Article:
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Manch' Samen gibt's

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Jul. 18th, 2016 | 06:33 pm

I'm still learning Icelandic, and the textbook I'm currently using had a poem today, Til eru fræ by Davíð Stefánsson frá Fagraskógi, which was so nice I ended up not just reading it but also crafting a translation. And of course I'd like to share that, so here you go:

Til eru fræ

Til eru fræ, sem fengu þennan dóm:
að fjalla í jörð, en verða aldrei blóm.
Eins eru skip, sem aldrei landið ná,
og iðgræn lönd, er sökkva í djúpin blá.
og von, sem hefur vængi sína misst,
og varir, sem að aldrei geta kysst,
og elskendur, sem aldrei geta mæst,
og aldrei geta sumir draumar ræst.

Til eru ljóð, sem lifna og deyja í senn,
og lítil börn, sem aldrei verða menn.

Manch' Samen gibt's

Manch Samen gibt's, dem schweres Los ist auferlegt:
daß in der Erde Schoß nie jungen Trieb er schlägt.
Auch gibt es Schiffe, die nie sich're Häfen seh'n,
und Länder, reichbegrünt, die in der See vergeh'n,
und Hoffnung, deren Schein vor langer Zeit verblaßt',
und Lippen, die niemals ein zarter Kuß erfaßt.
Einander bleibt allzeit manch' Liebespaar verhüllt,
Und mancher teure Traum wird nimmermehr erfüllt.

Manch' Dichtkunst gibt's, die lebt und sterben will alsdann,
Und manches kleine Kind wächst nie zum Mann heran.

I had to change the meter to make it fit; my translation is a Iambic hexameter (the original is a Iambic pentameter), but it stays true to the original's evocative images and manages to flow and rhyme well, and I'm really quite happy with it, if I say so myself.

Perhaps I should consider a career translating poetry. :P

EDIT: no English translation yet, BTW, though I'm sorta toying with the idea of attempting one. "And islands, lush and green, that sink in depths blue..."

EDIT 2: English translation's done.

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Comments {6}

allaboutweather

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from: allaboutweather
date: Jul. 18th, 2016 10:02 pm (UTC)
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Isn't Icelandic one of the purest languages in the world? I heard they use ancient Icelandic words for relatively new words (ex. "Internet" in Icelandic will not be Internet).

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Schneelocke

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from: schnee
date: Jul. 18th, 2016 10:18 pm (UTC)
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They do dredge up old words to recycle, yes, or invent new words as well so in order to avoid taking on too many loanwords.

The Internet is actually "netið" (and the suffixed -ið is just the definite article), but a fairly well-known example of an old word being reused is "sími", "telephone", which used to mean "wire" (actually distantly related to the German "Seil", "rope").

A good example of a newly-crafted word is "tölva", "computer", which is an amalgam of "tala", "number", and "völva", "prophetess". Or take "rafmagn", "electricity", derived from "raf", "amber", and "magn", "power". ("raf" was in the past used as a translation of the Greek "electron".)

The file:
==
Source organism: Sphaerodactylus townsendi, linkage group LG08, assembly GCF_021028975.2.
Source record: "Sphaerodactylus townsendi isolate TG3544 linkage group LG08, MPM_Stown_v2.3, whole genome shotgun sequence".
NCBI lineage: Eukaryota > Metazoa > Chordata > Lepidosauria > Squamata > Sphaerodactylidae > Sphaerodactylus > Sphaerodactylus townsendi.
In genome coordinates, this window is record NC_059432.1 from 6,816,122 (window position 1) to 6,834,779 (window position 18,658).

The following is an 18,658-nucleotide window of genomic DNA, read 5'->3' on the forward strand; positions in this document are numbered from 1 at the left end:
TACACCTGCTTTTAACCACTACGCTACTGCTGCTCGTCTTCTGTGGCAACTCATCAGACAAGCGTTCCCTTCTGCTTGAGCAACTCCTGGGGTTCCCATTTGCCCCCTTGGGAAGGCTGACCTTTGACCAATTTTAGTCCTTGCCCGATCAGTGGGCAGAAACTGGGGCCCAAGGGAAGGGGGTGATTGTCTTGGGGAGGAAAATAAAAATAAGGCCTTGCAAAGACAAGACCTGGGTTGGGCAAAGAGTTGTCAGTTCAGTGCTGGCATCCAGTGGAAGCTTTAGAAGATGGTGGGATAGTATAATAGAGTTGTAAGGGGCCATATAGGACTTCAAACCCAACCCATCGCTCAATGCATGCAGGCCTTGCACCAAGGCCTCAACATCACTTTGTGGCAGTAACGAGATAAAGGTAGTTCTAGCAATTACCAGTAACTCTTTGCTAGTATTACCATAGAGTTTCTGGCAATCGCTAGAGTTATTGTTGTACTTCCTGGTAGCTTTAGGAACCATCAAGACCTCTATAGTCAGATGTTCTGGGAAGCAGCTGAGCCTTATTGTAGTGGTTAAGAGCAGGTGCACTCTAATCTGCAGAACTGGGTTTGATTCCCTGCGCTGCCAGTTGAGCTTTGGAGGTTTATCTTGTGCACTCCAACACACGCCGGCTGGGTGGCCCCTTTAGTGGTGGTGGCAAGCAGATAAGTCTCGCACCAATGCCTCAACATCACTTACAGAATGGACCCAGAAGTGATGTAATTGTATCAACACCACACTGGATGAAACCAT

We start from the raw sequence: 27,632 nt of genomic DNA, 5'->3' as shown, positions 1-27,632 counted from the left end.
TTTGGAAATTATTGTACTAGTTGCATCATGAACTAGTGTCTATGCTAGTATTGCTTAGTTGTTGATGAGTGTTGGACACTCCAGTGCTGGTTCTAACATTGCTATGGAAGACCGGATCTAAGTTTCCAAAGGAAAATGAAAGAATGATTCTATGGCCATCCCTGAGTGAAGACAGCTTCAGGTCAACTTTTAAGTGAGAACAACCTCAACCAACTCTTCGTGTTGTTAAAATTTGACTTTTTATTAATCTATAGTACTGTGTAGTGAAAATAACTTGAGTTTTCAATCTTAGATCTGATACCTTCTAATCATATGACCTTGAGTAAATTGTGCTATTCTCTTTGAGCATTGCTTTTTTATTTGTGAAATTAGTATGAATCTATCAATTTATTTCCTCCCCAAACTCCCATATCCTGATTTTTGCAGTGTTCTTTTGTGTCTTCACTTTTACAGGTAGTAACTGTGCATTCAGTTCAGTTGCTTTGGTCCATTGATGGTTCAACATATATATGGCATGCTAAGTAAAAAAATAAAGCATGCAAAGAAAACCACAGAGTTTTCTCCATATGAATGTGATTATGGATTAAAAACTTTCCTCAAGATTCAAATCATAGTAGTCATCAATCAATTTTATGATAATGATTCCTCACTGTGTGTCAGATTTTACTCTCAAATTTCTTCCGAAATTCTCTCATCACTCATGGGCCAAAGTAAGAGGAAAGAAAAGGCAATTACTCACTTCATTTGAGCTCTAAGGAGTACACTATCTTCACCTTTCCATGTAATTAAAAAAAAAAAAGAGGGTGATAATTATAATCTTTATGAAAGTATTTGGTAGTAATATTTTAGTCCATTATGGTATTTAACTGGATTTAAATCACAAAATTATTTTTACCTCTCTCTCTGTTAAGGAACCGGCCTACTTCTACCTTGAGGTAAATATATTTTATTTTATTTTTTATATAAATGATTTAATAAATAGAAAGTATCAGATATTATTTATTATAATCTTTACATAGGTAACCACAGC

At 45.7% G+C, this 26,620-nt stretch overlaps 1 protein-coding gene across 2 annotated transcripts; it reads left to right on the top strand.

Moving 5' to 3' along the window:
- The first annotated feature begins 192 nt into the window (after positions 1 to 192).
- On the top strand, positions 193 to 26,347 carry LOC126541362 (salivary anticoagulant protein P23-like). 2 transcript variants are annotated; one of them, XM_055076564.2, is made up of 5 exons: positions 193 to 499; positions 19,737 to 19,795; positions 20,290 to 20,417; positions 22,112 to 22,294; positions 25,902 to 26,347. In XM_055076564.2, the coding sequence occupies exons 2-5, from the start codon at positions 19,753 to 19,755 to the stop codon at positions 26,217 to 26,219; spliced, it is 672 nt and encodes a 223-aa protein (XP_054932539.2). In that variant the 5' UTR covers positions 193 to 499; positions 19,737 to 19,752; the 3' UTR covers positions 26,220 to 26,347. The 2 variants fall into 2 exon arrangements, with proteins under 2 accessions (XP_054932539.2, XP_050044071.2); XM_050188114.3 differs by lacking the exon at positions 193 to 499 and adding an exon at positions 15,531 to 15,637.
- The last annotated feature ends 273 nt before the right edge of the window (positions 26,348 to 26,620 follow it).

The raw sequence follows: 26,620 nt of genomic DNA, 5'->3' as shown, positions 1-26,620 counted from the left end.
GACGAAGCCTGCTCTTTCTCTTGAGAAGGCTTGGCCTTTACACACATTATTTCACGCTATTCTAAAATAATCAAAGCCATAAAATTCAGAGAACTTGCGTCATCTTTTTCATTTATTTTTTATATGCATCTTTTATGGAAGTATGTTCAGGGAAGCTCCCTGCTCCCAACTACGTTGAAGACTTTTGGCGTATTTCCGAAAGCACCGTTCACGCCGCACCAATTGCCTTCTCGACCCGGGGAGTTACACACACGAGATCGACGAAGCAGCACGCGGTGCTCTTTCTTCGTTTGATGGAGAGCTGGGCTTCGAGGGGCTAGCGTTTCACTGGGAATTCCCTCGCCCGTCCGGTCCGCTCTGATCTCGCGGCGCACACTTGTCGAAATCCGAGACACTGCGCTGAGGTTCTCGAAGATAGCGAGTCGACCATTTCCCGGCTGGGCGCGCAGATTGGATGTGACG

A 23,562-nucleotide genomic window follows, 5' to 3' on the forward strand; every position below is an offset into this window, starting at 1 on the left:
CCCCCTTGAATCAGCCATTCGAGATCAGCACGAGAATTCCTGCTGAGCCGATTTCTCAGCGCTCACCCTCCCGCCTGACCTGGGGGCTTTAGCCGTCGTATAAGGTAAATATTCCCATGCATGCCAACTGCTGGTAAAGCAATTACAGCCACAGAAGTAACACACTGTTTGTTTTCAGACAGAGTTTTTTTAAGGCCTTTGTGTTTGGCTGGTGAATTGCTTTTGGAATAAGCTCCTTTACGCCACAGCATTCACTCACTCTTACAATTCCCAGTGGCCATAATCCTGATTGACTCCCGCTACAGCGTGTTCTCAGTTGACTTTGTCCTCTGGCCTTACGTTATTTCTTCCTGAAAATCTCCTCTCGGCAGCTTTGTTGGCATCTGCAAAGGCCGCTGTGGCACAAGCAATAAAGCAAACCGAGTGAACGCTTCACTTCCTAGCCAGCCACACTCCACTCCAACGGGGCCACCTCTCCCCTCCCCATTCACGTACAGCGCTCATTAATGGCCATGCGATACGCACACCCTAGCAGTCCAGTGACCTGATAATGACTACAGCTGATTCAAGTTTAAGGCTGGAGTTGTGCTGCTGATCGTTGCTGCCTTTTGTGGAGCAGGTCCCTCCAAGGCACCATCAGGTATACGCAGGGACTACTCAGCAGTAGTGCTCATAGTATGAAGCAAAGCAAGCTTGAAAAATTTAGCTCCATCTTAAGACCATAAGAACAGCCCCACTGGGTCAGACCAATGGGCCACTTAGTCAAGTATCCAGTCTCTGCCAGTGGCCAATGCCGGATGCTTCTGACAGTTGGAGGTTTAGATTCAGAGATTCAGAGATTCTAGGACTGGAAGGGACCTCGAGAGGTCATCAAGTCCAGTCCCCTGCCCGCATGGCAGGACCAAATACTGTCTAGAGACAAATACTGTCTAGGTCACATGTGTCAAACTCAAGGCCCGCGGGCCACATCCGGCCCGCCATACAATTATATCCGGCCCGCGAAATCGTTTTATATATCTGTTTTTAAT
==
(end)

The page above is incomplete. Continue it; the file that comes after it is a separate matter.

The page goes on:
Of course this hasn't kept many loanwords from creeping into the language, especially in colloquial use. But yes, overall and compared to other languages I'm familiar with I'd say it's remained relatively pure.

Edited at 2016-07-18 10:18 pm (UTC)

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allaboutweather

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from: allaboutweather
date: Jul. 18th, 2016 10:42 pm (UTC)
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Ah. I suppose it's one of the more difficult languages to learn, though apparently English is (as a second language). The Germans, Dutch and Belgians frequently speak it as a second language.

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Schneelocke

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from: schnee
date: Jul. 18th, 2016 10:54 pm (UTC)
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The Germans, Dutch and Belgians frequently speak it as a second language.

English, or Icelandic? ;)

It's not so easy to learn, yes; there's a lot of inflection etc. that's been ground off in other languages. I'm not sure I'd describe it as archaic myself, but I'd certainly call it a baroque language. Linguistic development is linked to social development anyway, and the stagnation that Iceland saw for many centuries left it with a relatively pure form of Old (West) Norse.

That said it's also fun to learn.

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allaboutweather

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from: allaboutweather
date: Jul. 18th, 2016 10:58 pm (UTC)
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English. ;)

I wish I was able to retain the Spanish I lost in the last few years. Does Rosetta Stone work?

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Schneelocke

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from: schnee
date: Jul. 18th, 2016 10:59 pm (UTC)
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I've no idea!

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